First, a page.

Planning our community’s future needs you!

Contributed by Andre Bermon. Crowds gathered at the historical St. Lawrence Hall on Thursday, January 31, to participate in the launch of the King-Parliament Secondary Plan Review. Curious residents braved the cold to find out how the future may unfold in their communities across the downtown east; from the St. Lawrence Neighbourhood and Moss Park to Corktown and the Distillery District.

 
Hosted by Michelle Drylie of Toronto City Planning, the presentation focused on providing the audience a direction on the areas’ developing heritage, built form and public realm policies. Building upon the Downtown Plan, also known as TOcore, the King-Parliament Secondary Plan is part and parcel of a comprehensive study to implement strategies on improving and preparing downtown Toronto’s social and public infrastructure during these years of unprecedent growth.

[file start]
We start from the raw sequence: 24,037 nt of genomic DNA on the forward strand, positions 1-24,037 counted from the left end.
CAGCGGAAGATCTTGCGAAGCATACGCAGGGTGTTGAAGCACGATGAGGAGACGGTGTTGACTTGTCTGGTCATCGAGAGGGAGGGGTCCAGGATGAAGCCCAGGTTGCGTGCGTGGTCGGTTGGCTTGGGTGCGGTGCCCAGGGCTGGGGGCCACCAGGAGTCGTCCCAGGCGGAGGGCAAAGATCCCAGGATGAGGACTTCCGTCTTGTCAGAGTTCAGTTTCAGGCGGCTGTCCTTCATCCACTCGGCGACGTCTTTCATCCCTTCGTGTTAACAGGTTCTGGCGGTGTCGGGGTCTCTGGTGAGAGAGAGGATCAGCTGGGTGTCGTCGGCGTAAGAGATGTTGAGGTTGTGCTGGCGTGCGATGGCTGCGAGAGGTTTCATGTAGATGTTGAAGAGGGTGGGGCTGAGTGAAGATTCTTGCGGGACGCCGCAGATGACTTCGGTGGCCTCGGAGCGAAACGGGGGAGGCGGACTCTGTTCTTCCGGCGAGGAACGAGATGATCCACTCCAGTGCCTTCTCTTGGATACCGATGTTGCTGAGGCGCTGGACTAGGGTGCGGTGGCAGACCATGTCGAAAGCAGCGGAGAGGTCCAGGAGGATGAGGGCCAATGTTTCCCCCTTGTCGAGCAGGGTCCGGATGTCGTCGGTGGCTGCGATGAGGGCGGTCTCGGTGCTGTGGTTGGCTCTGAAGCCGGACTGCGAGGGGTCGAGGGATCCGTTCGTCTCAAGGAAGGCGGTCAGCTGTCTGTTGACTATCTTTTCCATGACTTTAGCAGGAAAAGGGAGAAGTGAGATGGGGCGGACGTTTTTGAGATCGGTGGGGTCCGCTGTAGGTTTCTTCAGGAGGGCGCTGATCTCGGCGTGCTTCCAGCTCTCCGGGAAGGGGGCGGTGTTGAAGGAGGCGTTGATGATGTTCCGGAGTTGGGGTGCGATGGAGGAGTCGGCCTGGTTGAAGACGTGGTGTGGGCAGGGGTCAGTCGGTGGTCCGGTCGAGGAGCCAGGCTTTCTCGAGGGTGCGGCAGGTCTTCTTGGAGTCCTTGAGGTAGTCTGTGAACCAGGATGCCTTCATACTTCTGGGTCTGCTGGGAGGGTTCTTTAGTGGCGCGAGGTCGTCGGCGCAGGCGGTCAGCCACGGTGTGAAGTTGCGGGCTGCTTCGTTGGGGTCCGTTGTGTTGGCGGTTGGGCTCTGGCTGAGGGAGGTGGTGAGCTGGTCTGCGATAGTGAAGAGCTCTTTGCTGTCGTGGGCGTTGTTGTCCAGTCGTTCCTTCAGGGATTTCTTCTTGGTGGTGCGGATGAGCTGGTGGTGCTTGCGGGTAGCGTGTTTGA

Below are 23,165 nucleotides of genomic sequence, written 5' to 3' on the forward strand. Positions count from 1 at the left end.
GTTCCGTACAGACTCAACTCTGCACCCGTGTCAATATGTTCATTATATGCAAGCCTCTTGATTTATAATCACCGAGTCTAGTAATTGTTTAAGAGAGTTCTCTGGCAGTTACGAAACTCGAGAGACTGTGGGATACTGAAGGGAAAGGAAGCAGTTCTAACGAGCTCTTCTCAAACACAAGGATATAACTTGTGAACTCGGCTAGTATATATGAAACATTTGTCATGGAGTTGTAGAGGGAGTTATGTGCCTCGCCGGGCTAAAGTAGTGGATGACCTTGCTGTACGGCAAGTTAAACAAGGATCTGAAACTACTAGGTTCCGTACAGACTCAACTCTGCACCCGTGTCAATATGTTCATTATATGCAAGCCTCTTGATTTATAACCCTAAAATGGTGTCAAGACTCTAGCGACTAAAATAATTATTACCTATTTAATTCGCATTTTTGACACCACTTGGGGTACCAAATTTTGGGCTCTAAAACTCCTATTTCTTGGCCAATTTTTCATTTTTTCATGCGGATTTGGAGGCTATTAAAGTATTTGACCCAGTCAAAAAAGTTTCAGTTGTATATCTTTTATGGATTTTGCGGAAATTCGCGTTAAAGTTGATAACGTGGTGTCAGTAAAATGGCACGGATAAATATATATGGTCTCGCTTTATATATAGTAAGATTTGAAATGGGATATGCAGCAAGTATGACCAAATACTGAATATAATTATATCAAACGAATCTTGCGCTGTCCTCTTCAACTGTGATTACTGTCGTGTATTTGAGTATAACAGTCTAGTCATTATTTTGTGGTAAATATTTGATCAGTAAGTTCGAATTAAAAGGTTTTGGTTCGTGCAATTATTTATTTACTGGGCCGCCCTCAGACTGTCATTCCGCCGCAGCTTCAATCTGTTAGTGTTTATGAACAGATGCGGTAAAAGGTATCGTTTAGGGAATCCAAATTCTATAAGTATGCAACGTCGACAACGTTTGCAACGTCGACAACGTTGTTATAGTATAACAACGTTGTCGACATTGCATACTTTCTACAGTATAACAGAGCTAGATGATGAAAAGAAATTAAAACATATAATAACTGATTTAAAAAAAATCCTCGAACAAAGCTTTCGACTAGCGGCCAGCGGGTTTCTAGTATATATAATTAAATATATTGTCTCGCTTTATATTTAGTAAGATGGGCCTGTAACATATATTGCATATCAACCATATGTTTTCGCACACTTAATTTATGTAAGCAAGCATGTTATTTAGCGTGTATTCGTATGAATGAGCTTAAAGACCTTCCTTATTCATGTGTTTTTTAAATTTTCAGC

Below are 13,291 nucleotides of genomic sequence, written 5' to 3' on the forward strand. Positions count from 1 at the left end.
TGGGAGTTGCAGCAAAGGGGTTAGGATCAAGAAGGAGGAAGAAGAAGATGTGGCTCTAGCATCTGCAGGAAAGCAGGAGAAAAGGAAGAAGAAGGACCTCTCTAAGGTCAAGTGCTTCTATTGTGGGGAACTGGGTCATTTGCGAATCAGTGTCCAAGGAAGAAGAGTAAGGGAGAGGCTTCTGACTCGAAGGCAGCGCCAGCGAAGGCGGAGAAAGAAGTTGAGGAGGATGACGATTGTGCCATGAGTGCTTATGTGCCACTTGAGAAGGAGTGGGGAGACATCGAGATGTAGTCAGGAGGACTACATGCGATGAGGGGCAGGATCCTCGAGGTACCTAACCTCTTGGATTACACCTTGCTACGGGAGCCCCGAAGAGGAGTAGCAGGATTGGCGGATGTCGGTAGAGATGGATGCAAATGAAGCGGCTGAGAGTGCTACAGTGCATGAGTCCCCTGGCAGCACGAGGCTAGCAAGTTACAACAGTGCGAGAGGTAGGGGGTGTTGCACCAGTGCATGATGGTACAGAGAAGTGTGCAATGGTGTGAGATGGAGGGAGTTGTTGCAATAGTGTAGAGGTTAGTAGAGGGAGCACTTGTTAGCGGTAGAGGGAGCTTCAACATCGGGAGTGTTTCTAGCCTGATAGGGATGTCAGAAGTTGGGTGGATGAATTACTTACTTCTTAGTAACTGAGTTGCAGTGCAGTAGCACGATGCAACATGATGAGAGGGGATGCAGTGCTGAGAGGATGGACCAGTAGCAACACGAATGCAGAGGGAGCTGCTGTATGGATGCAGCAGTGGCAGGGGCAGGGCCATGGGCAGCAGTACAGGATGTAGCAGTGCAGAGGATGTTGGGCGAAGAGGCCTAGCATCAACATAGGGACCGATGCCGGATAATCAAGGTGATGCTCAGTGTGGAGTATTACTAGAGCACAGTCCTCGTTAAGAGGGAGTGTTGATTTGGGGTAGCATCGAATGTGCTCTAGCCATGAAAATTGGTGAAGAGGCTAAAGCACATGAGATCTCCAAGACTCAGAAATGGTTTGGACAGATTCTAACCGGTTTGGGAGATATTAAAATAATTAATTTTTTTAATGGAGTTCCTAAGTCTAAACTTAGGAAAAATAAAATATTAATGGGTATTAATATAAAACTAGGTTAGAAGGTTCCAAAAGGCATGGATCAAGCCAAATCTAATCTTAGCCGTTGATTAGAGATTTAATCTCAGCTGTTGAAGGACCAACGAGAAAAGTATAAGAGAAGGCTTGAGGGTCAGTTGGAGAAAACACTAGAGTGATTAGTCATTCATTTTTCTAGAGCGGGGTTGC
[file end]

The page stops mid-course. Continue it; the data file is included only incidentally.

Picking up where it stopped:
According to the Review, the King-Parliament area is projected to double in both population and employment growth by 2041. This may seem worrisome, as residents already feel the mounting pressures of unbridled development. Communities even now have bore witness to the utter disregard of heritage properties and the erosion of public spaces due to the unfair privileges granted to developers. Increased property value has pushed many beyond their traditional neighbourhoods.

 
Public consultations are an excellent way to engage and educate the various stakeholders of any given community. Our city’s survival depends on a fundamental shift in the public’s perception of our built environment.  We should start with a view that understands the importance of preserving Toronto’s unique and complex character and accept that our surroundings must suit the needs of our communities and not the other way around.
To follow the developments of the King-Parliament Secondary Plan Review and inform yourself of future events go to www.toronto.ca/king-parliament and subscribe to the E-updates.

 
“Cities have the capability of providing something for everybody, only because, and only when, they are created by everybody.”
-Jane Jacobs-

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